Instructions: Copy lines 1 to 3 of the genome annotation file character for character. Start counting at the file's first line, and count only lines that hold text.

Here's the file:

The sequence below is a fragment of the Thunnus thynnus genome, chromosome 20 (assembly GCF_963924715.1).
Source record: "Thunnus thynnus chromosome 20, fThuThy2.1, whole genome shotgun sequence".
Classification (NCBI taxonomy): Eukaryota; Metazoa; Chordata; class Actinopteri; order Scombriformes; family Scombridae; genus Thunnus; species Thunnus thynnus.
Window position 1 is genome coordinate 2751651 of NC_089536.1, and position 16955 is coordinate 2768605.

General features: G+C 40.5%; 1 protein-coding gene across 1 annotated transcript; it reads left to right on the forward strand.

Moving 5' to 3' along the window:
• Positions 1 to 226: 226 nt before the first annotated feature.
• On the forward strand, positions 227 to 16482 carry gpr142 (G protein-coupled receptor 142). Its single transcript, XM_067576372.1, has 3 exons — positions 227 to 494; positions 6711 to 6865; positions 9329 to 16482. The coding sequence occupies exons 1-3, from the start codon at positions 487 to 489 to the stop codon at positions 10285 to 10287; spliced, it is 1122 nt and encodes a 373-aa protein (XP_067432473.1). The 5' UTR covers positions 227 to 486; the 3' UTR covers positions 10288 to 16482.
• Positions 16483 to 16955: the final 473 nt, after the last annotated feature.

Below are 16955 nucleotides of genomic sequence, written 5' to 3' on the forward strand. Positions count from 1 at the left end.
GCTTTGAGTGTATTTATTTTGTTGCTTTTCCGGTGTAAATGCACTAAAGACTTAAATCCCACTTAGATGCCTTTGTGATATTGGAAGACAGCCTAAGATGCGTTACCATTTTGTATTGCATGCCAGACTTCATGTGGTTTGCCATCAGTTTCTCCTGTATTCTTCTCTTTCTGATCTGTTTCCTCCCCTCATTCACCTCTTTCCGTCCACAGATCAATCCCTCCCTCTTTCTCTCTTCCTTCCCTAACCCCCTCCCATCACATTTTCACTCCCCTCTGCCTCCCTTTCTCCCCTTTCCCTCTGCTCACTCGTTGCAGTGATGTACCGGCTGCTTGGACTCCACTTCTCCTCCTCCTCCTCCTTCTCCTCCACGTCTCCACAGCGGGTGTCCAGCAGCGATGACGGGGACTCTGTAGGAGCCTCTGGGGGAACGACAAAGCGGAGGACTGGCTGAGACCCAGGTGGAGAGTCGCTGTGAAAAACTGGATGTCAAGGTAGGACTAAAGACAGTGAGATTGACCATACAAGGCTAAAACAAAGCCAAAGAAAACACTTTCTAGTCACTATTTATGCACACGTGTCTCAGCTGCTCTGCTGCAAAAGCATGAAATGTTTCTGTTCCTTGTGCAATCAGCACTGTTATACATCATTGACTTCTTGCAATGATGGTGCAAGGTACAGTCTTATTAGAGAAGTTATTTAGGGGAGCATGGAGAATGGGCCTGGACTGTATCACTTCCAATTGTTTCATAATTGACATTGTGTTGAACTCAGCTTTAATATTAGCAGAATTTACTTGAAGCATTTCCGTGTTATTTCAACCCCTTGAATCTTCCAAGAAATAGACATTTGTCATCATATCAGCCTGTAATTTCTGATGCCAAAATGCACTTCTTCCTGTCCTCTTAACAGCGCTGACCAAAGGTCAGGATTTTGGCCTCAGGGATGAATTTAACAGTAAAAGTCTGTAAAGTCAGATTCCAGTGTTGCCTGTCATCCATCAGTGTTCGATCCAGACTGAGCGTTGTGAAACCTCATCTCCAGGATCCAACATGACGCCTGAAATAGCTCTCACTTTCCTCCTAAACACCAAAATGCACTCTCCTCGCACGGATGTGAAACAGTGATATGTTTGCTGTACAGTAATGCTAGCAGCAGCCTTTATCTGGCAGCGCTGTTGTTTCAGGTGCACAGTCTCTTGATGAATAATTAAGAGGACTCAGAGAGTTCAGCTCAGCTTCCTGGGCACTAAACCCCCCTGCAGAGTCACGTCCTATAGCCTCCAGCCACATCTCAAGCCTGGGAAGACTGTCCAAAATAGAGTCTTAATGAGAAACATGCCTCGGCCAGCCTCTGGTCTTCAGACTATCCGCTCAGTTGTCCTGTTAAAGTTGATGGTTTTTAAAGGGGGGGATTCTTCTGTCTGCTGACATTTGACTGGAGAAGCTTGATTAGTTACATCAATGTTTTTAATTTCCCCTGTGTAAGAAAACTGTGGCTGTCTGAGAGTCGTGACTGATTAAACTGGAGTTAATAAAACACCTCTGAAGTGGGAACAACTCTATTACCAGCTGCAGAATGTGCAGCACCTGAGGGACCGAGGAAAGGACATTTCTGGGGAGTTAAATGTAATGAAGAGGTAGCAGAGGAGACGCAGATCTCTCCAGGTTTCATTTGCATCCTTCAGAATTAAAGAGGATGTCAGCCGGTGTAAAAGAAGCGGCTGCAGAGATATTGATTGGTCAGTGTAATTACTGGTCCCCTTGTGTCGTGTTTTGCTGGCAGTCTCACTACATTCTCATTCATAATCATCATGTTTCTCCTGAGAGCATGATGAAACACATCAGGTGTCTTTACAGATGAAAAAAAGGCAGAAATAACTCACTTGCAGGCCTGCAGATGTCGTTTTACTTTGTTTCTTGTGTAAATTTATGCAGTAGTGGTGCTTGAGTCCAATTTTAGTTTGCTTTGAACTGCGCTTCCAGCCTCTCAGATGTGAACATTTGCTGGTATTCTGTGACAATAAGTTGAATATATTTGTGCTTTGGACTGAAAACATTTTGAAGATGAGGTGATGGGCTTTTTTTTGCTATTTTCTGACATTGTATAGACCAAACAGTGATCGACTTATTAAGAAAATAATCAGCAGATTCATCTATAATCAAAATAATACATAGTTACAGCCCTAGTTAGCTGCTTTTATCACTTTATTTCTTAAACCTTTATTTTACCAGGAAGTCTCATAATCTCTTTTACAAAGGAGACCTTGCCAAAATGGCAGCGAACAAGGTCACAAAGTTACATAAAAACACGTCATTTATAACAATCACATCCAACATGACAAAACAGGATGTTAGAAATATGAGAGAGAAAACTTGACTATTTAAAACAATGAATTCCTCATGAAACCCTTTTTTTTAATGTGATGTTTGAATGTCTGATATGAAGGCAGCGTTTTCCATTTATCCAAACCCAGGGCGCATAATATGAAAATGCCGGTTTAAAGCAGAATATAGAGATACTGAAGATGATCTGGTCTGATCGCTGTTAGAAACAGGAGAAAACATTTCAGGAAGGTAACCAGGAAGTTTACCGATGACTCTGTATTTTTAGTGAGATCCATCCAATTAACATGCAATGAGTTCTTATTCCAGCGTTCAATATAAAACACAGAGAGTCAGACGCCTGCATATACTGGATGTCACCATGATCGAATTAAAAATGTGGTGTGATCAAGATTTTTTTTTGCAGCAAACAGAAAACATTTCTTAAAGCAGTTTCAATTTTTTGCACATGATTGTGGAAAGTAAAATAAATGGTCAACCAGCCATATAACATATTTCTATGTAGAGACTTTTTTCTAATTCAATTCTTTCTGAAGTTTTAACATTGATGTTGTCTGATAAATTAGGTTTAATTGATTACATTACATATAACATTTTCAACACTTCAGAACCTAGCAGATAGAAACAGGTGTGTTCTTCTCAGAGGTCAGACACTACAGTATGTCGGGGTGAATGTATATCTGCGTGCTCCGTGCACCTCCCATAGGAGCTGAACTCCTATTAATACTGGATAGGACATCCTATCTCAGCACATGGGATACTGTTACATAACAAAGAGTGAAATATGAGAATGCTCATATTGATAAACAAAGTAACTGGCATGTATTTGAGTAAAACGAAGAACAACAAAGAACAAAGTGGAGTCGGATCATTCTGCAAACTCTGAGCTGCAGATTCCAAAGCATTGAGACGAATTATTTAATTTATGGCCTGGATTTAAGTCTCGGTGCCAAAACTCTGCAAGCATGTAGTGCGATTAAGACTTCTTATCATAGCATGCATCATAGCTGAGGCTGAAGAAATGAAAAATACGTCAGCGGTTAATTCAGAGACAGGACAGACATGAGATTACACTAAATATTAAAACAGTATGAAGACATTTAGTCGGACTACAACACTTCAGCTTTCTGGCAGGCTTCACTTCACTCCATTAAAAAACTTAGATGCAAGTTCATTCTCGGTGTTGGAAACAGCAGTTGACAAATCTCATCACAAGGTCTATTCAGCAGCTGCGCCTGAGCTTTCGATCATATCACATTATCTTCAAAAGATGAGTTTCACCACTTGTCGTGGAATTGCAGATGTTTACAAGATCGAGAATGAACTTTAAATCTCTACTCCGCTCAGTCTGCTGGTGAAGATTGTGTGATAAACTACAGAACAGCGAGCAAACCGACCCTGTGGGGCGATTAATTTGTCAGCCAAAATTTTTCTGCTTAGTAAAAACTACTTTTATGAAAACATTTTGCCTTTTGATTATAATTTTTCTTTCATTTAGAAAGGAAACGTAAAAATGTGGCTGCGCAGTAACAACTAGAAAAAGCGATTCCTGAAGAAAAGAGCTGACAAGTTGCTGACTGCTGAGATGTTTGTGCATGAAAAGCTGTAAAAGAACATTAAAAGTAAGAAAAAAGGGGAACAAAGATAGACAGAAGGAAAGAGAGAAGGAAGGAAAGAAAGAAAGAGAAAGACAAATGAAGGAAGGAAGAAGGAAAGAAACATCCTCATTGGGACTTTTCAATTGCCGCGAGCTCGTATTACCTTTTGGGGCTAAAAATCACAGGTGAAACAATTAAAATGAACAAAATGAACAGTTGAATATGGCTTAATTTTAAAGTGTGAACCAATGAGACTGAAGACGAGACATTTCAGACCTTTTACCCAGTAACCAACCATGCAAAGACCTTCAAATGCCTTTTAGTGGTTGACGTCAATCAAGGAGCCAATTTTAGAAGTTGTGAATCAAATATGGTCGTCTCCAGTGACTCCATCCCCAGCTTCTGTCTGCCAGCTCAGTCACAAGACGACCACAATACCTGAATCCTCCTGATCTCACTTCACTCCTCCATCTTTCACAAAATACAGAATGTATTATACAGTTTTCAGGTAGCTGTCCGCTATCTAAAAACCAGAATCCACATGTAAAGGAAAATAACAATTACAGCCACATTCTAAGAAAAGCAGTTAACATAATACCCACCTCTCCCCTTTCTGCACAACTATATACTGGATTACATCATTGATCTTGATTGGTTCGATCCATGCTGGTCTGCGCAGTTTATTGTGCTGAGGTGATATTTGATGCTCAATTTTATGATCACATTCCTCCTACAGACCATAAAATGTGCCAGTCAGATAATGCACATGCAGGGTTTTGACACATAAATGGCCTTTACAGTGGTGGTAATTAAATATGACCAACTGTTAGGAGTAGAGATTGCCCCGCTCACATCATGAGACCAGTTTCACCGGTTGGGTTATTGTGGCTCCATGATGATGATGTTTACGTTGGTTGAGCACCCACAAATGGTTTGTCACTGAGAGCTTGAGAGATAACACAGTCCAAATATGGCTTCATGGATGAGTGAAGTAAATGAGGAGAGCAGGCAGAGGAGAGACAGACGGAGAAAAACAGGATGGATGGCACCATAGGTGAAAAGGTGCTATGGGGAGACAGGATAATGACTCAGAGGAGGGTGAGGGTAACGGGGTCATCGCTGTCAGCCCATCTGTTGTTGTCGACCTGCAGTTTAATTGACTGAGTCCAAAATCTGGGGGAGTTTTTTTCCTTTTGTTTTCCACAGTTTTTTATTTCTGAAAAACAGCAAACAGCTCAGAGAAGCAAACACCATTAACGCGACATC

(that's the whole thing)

The sequence below is a fragment of the Thunnus thynnus genome, chromosome 20 (assembly GCF_963924715.1).
Source record: "Thunnus thynnus chromosome 20, fThuThy2.1, whole genome shotgun sequence".
Classification (NCBI taxonomy): Eukaryota; Metazoa; Chordata; class Actinopteri; order Scombriformes; family Scombridae; genus Thunnus; species Thunnus thynnus.